Figure 2. Classification improvements using the K-NN classifier (and PVI dataset for the temporal classification).
Because crop and landscape variability were expected to pose challenges for the classification of Sougoumba, the effect of a stratification was researched. In short, stratification can create a larger inter-variability between and a smaller within-variability of classes by dividing the study area in a meaningful way. After the division, the separate parts are classified individually. In this study, a stratification of Sougoumba based on soil type was most suitable and increased the overall accuracy from 58 to 63 percent. Mainly because in these soil strata, other landscape characteristics which caused variability were included (elevation and distance to homestead).
To decrease the effect of within-field variability on the classification result, a per-field majority filter was applied. Noise, caused by aberrant crops or weed was decreased and, therefore, the overall accuracy increased. Due to the per-field aggregation it was also possible to detect the misclassified fields in Sougoumba. In these fields, within-field variation was clearly visible. Most likely this was caused by crop-management (e.g. different sowing, harvesting, re-planting and weeding dates/practices). In addition, field-boundaries in the training dataset could be misplaced, as within some fields the multi-temporal dataset clearly indicated different phenological trends (Figure 3 & Figure 4).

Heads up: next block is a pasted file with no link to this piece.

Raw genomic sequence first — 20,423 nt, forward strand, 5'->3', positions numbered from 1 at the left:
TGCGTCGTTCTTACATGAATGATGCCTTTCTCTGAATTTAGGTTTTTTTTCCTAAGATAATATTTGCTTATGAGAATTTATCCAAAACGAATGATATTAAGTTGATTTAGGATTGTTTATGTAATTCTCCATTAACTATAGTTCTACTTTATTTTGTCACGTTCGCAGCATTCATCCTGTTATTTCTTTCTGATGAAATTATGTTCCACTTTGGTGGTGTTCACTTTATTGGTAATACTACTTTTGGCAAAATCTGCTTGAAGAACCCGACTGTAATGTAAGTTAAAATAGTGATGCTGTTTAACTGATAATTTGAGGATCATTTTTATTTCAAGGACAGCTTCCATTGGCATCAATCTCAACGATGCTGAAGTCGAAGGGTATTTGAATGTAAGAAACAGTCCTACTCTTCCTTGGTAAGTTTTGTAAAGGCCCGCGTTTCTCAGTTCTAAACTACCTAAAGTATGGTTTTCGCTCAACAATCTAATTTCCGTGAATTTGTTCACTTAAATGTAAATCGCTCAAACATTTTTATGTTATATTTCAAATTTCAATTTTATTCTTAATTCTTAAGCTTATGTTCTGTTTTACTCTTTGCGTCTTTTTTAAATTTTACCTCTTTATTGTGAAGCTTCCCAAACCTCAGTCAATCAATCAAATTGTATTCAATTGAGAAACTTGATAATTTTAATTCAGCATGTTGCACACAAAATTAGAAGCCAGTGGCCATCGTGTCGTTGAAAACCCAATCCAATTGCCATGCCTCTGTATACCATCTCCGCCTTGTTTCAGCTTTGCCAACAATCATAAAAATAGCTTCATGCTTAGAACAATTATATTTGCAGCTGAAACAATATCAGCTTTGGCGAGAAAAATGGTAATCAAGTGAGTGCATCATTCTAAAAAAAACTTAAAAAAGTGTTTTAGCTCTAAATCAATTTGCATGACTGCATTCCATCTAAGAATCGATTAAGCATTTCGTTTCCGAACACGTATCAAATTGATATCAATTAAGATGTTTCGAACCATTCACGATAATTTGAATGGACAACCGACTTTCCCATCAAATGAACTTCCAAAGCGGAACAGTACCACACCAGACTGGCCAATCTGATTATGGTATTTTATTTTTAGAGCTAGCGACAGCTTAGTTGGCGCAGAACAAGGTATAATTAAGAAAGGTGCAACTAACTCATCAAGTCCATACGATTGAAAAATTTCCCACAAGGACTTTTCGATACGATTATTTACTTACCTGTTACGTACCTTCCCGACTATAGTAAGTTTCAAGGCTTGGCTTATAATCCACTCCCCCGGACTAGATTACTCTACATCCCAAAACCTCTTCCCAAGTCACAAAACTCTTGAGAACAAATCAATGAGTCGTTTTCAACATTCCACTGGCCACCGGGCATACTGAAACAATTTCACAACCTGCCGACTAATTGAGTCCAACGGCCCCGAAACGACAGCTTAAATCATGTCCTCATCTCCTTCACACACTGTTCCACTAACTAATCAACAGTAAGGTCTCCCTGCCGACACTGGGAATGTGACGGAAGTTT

- Figure 3. Temporal within-field (Peanut) variability in Sougoumba, visualised with the PVI. The temporal profile of the three markers is visualised in Figure 4. Based on the satellite images of 2015, from left to right; 03-06-2015, 09-07-2015, 03-09-2015, 25-09-2015, 19-10-2015 and 05-11-2015.
At last the influence of different spatial and temporal resolutions was tested. Spatial aggregation proved to be suitable when there are many extreme observations within the classes (overall accuracy increased to 68 percent). Furthermore, decreasing the temporal resolution from eight to five images acquired at different dates was not affecting the classification accuracy. For classification, it is only needed to have imagery at dates at which crops start to deviate from each other. When both optimal resolutions were combined the accuracy slightly decreased, which was caused by the loss of temporal information (a decrease of 1 percent).
With a maximum overall accuracy of 68 percent, the classification method in this research was successful and reasonably accurate. Some small improvements in the training dataset would increase the accuracy even more. Within-field variation on smallholder farms, however, remains a challenge. As the classification accuracy is decreasing with an increasing class variability. Still, crop monitoring is possible in the region of Sougoumba. Moreover, the approach followed by this research is flexible and can be applied to other study areas. For STARS this means that the creation of a transparent information system supporting smallholder farmers in Mali is one step closer.
The full-text version of Wilmar van Ommeren's thesis is not available yet.